This weed spreads into bushland from dumping or by invasion from adjoining gardens.
If left the plant eventually forms a dense mat of tuberous roots which suppress
the growth of indigenous plants. It has long, prickly, arching stems which can
grow up to 2 m long. The red berries drop off the long stems and ensure the
plant’s constant survival and spread.
Asparagus Fern is a
South African plant, and not a fern at all but in the Lily family. It is a dense
scrambler with small pink flowers in late summer, followed by red berries in
winter/early spring. These berries are very attractive to birds, particularly
Currawongs, who help spread it far and wide.
Control & Removal Methods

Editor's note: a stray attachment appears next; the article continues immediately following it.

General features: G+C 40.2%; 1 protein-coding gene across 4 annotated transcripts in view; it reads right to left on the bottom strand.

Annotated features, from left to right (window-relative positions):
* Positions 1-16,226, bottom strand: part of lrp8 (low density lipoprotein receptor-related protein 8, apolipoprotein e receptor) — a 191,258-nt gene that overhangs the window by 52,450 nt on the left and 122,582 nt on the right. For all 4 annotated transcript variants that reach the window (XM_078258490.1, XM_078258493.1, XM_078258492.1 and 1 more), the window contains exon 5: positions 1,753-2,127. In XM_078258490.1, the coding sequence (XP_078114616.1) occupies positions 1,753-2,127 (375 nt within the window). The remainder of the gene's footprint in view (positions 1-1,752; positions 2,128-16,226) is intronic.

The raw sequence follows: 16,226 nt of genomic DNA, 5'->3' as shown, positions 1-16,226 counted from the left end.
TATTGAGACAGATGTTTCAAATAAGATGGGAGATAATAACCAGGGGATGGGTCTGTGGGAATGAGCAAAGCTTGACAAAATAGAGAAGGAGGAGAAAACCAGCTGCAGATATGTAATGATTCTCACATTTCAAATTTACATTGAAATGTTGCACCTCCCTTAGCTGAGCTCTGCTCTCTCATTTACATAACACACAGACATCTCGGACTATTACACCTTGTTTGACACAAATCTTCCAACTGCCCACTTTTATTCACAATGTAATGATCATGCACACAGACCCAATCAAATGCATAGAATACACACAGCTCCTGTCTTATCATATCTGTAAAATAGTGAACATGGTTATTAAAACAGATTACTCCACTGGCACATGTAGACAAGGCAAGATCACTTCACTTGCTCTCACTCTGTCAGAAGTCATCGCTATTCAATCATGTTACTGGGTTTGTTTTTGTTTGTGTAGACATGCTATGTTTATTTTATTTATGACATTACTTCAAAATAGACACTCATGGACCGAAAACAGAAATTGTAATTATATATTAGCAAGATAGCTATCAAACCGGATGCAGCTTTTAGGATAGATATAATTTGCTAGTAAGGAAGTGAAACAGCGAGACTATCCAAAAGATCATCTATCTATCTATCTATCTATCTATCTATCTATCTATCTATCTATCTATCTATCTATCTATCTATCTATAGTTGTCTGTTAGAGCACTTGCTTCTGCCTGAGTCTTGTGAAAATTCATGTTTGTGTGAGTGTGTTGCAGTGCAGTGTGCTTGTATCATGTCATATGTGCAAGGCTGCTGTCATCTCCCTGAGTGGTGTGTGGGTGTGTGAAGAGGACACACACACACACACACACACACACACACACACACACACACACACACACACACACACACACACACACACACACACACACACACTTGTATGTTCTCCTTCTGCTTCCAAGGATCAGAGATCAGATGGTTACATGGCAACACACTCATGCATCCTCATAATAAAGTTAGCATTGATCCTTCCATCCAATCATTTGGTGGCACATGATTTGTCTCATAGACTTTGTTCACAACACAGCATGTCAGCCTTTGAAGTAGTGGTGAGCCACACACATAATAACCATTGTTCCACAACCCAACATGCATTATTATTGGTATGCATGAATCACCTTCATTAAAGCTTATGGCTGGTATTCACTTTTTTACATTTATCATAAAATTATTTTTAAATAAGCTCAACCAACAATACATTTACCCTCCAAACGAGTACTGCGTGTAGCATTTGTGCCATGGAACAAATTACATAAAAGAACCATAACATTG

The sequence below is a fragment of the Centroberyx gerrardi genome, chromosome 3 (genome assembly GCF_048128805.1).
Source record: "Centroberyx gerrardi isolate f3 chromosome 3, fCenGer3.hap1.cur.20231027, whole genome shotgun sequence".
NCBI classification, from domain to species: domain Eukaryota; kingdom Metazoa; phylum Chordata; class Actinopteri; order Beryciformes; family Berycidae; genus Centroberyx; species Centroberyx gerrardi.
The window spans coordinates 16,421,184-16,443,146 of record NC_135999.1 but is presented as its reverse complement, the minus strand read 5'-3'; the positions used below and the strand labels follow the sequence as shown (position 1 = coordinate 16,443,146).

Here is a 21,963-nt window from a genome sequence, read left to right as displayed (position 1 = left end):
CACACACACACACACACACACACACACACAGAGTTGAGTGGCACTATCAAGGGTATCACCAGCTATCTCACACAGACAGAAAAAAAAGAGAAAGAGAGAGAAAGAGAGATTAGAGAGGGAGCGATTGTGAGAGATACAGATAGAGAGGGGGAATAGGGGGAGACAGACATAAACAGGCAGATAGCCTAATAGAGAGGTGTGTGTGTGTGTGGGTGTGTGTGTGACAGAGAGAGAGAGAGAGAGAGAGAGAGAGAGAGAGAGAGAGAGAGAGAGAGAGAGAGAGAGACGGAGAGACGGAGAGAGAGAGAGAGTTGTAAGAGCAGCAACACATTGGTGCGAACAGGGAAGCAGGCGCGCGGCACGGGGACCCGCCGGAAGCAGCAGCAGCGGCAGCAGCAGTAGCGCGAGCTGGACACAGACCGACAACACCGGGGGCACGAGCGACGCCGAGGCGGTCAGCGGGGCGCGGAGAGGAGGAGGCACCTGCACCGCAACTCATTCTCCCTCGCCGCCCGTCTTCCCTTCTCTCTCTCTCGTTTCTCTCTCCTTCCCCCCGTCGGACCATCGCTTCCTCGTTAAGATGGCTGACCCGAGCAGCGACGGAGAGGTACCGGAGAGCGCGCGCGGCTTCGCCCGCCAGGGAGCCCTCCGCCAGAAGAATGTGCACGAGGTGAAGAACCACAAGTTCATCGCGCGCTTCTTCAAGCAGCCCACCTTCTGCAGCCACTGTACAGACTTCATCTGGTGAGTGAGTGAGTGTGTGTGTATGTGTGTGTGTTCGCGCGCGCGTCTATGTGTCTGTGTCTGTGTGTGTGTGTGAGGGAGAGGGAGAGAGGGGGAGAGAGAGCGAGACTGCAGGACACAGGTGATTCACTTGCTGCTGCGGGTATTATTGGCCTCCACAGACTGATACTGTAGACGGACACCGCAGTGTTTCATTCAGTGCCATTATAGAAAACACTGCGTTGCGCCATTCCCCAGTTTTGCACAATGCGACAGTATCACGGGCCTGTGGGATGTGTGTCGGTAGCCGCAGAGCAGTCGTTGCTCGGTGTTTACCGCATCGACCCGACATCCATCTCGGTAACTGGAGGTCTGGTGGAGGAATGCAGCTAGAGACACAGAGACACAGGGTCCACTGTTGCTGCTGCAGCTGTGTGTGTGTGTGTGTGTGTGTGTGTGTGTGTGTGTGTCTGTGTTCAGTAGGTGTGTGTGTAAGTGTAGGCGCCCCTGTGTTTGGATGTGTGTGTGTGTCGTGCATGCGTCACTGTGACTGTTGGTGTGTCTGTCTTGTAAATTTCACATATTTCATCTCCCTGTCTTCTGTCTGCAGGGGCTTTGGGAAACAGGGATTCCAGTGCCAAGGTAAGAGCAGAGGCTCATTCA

The whole plant can be dug out with a mattock, or with a
knife if it is a small plant. But probably the easiest method is to cut off the
long stems (remember the plant is prickly so wear thick gardening gloves) and
place them in a bin or bag for the green waste collection, particularly if there
is any fruit on them, whether green or red. Then, with a sharp knife, “crown
it”, that is, cut around the woody root base removing the centre of the plant. The
rhizomes and “bubbles” (water-like tubers) can be left in the ground where they will
The best time to remove the plant is at flowering time or
before any fruit forms, then the long stems can be left to dry and later used as
mulch. The “crown” must be disposed of in the green waste collection along with
any seedlings that can be removed whole. Remember to check the area every so
often for any seedlings that have grown from dropped berries.